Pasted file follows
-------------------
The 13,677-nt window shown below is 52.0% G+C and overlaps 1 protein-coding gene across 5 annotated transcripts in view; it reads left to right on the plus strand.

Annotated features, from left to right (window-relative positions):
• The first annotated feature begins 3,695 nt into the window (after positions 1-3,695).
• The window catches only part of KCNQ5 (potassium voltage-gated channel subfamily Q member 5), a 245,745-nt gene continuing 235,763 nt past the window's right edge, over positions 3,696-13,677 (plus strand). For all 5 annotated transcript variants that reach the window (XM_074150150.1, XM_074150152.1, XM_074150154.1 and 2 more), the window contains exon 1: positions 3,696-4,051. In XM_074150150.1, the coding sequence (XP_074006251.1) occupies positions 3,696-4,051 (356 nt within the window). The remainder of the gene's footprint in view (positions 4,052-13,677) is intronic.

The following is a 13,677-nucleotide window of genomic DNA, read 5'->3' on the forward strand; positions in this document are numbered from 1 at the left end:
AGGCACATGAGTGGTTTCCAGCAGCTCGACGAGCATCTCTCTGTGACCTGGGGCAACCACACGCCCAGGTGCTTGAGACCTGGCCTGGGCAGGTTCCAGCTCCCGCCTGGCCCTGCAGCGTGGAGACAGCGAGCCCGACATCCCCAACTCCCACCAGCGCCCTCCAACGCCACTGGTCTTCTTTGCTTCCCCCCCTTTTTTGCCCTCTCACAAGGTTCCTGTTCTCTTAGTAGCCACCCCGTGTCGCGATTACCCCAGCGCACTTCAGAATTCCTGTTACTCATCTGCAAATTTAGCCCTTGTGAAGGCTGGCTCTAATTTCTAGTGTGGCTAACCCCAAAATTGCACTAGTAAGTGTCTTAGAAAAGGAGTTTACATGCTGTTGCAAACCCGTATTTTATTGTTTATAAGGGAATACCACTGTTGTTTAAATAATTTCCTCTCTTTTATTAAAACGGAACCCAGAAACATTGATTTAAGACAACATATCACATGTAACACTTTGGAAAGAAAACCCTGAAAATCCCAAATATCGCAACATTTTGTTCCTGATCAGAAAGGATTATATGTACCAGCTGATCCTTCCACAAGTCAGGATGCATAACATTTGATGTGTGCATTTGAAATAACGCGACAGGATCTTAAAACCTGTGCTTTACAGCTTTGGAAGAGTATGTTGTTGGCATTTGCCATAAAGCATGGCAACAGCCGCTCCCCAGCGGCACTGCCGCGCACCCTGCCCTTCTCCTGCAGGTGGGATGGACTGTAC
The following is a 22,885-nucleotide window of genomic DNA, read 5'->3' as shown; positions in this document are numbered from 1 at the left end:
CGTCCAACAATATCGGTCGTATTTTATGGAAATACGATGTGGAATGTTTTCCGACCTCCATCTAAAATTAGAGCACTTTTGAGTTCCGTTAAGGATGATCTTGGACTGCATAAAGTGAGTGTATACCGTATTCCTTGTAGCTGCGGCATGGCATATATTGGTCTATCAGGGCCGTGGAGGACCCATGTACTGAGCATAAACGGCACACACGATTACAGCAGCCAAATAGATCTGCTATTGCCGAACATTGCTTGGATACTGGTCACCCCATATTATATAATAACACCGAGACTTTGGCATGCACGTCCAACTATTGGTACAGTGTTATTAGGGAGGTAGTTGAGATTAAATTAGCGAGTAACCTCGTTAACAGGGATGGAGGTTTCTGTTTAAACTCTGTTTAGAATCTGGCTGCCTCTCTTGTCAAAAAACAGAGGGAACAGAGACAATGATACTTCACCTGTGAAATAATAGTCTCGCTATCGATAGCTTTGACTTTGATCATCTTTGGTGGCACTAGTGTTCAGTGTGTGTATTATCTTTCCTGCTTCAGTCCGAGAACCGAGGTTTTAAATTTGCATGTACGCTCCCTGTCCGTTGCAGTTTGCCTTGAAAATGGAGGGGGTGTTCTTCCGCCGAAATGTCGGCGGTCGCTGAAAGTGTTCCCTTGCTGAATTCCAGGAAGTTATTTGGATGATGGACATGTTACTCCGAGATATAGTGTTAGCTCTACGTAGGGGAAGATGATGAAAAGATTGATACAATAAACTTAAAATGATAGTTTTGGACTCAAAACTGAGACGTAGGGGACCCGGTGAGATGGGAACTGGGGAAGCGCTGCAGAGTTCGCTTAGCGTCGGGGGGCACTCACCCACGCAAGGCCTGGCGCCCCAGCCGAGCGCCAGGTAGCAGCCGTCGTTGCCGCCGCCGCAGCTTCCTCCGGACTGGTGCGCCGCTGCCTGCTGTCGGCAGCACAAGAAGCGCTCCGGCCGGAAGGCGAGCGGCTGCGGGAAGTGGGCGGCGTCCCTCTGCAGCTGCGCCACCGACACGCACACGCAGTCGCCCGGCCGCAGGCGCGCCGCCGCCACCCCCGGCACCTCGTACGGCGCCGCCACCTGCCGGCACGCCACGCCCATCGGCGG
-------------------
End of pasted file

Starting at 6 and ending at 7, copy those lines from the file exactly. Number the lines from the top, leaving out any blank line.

AGGCACATGAGTGGTTTCCAGCAGCTCGACGAGCATCTCTCTGTGACCTGGGGCAACCACACGCCCAGGTGCTTGAGACCTGGCCTGGGCAGGTTCCAGCTCCCGCCTGGCCCTGCAGCGTGGAGACAGCGAGCCCGACATCCCCAACTCCCACCAGCGCCCTCCAACGCCACTGGTCTTCTTTGCTTCCCCCCCTTTTTTGCCCTCTCACAAGGTTCCTGTTCTCTTAGTAGCCACCCCGTGTCGCGATTACCCCAGCGCACTTCAGAATTCCTGTTACTCATCTGCAAATTTAGCCCTTGTGAAGGCTGGCTCTAATTTCTAGTGTGGCTAACCCCAAAATTGCACTAGTAAGTGTCTTAGAAAAGGAGTTTACATGCTGTTGCAAACCCGTATTTTATTGTTTATAAGGGAATACCACTGTTGTTTAAATAATTTCCTCTCTTTTATTAAAACGGAACCCAGAAACATTGATTTAAGACAACATATCACATGTAACACTTTGGAAAGAAAACCCTGAAAATCCCAAATATCGCAACATTTTGTTCCTGATCAGAAAGGATTATATGTACCAGCTGATCCTTCCACAAGTCAGGATGCATAACATTTGATGTGTGCATTTGAAATAACGCGACAGGATCTTAAAACCTGTGCTTTACAGCTTTGGAAGAGTATGTTGTTGGCATTTGCCATAAAGCATGGCAACAGCCGCTCCCCAGCGGCACTGCCGCGCACCCTGCCCTTCTCCTGCAGGTGGGATGGACTGTAC
The following is a 22,885-nucleotide window of genomic DNA, read 5'->3' as shown; positions in this document are numbered from 1 at the left end: